What sort of things did you see inside the abortion clinics that if you could you would show to the public?

I would show them that they can’t possibly use sterile instruments if they have fifty patients in one day.  If they’re working with two abortionists who want to do 10-12 abortions an hour. They may start with sterile instruments, but there is no way that you can wash those instruments at a rate of 10-12 an hour and turn them around and cool them off in time for them to reuse them. [When] the first abortion [is done] and they bring that into central supply, the central supply tech has to check the baby’s body parts to be sure all parts are there because if not, the doctor will have to go back in. Then she will wash the instruments, she will wrap the instruments, put them in the sterilizer, bring them up to 270 degrees for 20 minutes. And when she does that then after you let the steam out which takes a few minutes, you have to let them cool. And I’ve seen doctors take hot instruments and use a pad to dilate the woman’s cervix. Now he was burning that woman’s cervix because those instruments were so hot he couldn’t hold them with his own hands. And then after a while they just give up because 20-24 abortions an hour, with 21 sets of instruments, there’s no way. And so what happens is they resort to something like cydex, and after they use something like cydex that you just soak them in, and you can’t possibly soak them for twenty minutes to get them sterile, they just clean them.

Typically speaking, your average pro-choice member of the public will say, and probably believe, that the baby being removed is just a clump of cells or just a clump of fetal tissues. What does it actually look like?

As early as an abortion can be performed, the baby has to be reconstructed to be certain that it is all there. Now, think about that. Six weeks, they have to be sure that the little head is there, and that the little limbs are there. Yes, they may be paraffin-like, but they’re there, translucent, but they’re there–and you have to check. And as they get older and larger of course, muscle stricture is much stronger, but at every level you have to be certain that every baby’s body part has been removed. And when they’re twelve weeks old, you reconstruct them. You reconstruct a baby and leave it on an under-pad right there to be certain that you got it all.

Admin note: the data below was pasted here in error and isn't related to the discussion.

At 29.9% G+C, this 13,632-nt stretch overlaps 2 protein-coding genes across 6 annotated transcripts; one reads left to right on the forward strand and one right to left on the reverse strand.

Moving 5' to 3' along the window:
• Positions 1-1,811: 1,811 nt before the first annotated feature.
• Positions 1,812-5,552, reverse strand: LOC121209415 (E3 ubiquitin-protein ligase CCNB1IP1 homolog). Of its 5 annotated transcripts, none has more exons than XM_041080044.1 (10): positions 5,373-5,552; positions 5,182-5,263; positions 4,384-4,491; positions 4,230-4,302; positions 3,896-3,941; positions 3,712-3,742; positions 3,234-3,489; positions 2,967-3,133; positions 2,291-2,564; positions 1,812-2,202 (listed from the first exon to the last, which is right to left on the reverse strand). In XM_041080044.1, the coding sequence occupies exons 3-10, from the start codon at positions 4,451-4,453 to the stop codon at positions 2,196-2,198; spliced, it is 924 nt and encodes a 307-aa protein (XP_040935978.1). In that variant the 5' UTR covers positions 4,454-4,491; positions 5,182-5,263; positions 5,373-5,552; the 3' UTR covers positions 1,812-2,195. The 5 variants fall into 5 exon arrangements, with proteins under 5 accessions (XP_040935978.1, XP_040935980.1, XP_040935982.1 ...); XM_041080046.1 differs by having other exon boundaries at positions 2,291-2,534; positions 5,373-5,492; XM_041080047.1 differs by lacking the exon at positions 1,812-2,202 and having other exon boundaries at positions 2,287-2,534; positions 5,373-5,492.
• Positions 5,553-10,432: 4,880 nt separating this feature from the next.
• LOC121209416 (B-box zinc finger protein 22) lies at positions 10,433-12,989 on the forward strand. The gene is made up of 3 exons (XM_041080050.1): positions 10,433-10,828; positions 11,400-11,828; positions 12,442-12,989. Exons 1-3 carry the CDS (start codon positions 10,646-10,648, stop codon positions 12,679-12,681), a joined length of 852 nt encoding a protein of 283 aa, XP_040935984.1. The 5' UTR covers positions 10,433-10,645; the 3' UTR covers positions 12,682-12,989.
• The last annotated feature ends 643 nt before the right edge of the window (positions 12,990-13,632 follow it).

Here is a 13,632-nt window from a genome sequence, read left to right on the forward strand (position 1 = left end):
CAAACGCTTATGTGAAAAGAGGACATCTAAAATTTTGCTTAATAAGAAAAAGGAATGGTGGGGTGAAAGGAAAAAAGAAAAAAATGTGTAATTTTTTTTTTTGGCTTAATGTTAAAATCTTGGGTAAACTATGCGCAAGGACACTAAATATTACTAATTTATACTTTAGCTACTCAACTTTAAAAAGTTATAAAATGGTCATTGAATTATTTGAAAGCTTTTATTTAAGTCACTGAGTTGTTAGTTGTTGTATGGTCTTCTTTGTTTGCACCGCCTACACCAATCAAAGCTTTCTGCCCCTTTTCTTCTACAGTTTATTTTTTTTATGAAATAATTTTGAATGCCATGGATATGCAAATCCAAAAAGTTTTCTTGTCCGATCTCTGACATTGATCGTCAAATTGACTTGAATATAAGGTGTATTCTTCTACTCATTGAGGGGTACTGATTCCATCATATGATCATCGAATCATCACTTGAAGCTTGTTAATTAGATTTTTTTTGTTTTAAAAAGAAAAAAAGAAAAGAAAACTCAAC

What was it like to actually see a baby after an abortion?

They’re always destroyed, the baby’s body parts are always destroyed. Unless they’re a second or third trimester abortion, then they’re so strong it won’t come apart. And some of those will not come apart. So you’re left with a head that will come off the body, I’d say [at] 32 weeks.

How do people react upon seeing this? Because one of the things that’s interesting is I’ve heard former abortion workers like Abby Johnson say that when she saw a baby basically disintegrate before her eyes on an ultrasound–that’s what did it. But what you’re describing to me is a process whereby you see the babies being pieced back together. After seeing that what is it that allows you to remain in denial?  

You tell yourself you’re helping that woman. You know it’s wrong, but you tell yourself that you were helping that women and so you just go around and say it. When one of my people would have some sort of an attack and they would see something that is difficult I would say, “Remember you helped a woman, you helped a woman,” and that was our mantra. That’s what we said.

Did it ever impact the people inside the clinics, seeing the results of abortion?

I had one women walk out on me very early when I was barely in there. She worked in the first clinic I worked in, and she was the central supply technician. She was the one that reconstructed the babies all the time, put them down the disposal and cleaned the instruments. And she came in one morning and said, “I can’t do it anymore. I had a nightmare last night. Those babies were sitting on that sink with their little legs crossed looking like cherubs waving at me, and I can’t be part of killing another baby.” And she walked out. I’ve always admired that woman. At least she stood for what she believed. And normally we paid them so much money that they couldn’t make that much money anywhere else, so they’d stay with us, but she didn’t care. She stood for what she believed.